Small and difficult beginning for Baby on Board car sign

In 1985, a year after its debut, the ubiquitous yellow Baby on Board car sign had been affixed to more than three million cars in the US. Massachusetts resident Michael Lerner started Safety 1st, a brand that marketed everything from poison alert labels to soft tap caps so that babies wouldn't hurt their heads in the tub. Lerner, who had no children of his own, recalled feeling anxious as he drove his 18-month-old nephew home from a family gathering in a congested traffic area. He convinced department stores that the signs belonged in the infant section, not their automotive display and it was there it took off. Once Baby on Board caught on, it became easy for companies to manufacture parody replicas: Baby Driving, Grandma on Board ... Road safety experts had reservations about signs obstructing the driver's view and some states allowed them on the lower half of the back windscreen, but other states had police officers giving drivers a US$30 ticket. In 1986, the Insurance Information Institute declared the signs posed a hazard for drivers who could become distracted by trying to read them. In 2000, Lerner sold the company for US$38 million. In 2014, the owners estimated more than 10 million signs had been sold. (Via Mental

Going it alone ... together

Divorces are expensive, but now you can crowdfund it. "A divorce is one of the biggest life changes involving costly legal fees, setting up a new household, even unexpected costs like when the divorce is contested," the website Plumfund reads."This is a way for someone close to a divorcee to say, 'We're going to rally around you and support you.' It doesn't have to be taboo," explains site owner Sara Margulis, who first set up honeymoon registry Honeyfund in 2006.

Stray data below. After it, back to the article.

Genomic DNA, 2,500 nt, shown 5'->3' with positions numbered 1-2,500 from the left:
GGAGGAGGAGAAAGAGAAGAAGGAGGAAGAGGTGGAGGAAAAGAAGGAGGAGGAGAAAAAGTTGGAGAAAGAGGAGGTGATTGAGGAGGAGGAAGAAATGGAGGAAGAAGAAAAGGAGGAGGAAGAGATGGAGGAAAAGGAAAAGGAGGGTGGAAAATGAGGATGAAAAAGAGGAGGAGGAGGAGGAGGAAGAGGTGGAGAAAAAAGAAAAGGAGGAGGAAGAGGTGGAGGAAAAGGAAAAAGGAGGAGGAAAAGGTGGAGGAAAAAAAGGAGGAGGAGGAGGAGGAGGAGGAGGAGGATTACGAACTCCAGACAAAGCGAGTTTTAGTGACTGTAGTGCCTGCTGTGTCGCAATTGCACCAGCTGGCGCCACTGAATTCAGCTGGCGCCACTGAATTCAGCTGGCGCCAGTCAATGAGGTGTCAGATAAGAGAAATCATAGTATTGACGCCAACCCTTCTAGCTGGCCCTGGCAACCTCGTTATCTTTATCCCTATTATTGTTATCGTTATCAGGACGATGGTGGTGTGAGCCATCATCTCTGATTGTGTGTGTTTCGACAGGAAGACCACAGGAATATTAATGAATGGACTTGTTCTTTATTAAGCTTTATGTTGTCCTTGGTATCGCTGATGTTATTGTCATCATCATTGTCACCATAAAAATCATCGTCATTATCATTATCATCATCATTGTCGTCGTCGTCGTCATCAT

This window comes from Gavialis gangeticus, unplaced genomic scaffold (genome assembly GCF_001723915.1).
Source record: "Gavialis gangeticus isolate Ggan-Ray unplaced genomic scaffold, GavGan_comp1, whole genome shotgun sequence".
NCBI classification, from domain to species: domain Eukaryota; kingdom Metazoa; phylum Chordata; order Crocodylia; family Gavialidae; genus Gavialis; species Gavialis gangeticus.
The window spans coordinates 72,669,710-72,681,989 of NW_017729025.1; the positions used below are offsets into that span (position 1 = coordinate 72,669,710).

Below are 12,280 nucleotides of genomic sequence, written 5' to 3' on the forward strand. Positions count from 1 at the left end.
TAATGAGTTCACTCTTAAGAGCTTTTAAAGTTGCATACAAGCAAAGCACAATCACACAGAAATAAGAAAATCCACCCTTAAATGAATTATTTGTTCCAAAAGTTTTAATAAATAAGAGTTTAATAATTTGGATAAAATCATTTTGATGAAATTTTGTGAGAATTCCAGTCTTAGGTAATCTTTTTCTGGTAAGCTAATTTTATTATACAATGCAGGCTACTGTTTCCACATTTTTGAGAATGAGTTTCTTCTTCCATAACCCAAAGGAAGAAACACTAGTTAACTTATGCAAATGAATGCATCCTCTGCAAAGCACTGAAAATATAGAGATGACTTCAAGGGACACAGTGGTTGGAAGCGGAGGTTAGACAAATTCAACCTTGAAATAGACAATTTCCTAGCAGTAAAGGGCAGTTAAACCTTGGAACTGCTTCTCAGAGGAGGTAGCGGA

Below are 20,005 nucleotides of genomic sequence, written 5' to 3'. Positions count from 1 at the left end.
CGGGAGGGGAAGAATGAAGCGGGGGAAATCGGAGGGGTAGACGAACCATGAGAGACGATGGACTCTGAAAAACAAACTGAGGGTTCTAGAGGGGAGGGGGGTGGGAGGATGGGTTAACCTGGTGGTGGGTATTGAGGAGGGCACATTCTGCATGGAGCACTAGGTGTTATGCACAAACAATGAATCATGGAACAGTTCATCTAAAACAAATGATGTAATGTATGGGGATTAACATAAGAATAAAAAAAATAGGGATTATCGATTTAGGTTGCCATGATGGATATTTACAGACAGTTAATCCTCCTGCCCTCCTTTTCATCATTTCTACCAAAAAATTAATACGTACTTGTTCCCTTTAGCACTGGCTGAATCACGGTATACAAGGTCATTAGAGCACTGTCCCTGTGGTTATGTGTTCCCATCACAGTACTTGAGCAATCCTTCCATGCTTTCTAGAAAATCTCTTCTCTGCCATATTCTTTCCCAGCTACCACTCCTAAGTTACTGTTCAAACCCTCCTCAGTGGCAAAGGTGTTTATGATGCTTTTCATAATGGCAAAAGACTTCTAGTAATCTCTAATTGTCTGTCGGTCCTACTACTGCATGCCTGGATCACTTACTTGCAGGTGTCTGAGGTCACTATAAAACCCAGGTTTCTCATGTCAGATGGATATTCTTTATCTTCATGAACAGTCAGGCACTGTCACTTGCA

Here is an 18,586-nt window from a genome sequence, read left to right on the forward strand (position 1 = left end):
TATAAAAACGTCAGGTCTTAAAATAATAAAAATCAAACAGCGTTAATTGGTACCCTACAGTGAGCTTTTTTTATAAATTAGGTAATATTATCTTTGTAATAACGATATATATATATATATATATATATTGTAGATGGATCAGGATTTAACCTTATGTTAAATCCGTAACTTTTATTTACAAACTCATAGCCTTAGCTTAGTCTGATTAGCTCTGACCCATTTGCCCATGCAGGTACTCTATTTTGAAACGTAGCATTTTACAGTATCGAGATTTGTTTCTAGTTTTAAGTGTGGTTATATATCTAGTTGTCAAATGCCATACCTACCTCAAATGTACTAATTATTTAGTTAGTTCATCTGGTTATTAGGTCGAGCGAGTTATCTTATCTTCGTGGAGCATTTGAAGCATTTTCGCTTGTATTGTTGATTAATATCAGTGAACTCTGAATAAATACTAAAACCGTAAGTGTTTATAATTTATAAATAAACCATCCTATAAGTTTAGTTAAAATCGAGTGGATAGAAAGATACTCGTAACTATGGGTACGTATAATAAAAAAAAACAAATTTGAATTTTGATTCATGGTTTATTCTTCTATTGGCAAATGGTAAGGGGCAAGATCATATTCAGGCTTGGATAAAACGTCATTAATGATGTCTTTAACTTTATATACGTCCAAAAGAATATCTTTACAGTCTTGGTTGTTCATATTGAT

Grandma makes herself at home in stranger's car

"Some time ago my Grandma was staying with my Auntie," writes a reader. "They went shopping and after a while my Grandma said she was tired and was going to sit in the car parked on the street. Auntie said she wouldn't be long and Grandma went to the car to wait for her. Grandma got to the car and was seated for some time when she noticed chocolate in the centre console and indulged. Not long after a strange man approached and asked her if she was 'alright love', she said 'yes fine thank you'. She then noticed my Auntie, beckoning her to get out of the car, standing behind the nice strange man. My Auntie's car was parked one over and virtually identical to the one she got in. She did wonder where the chocolate came from ... "

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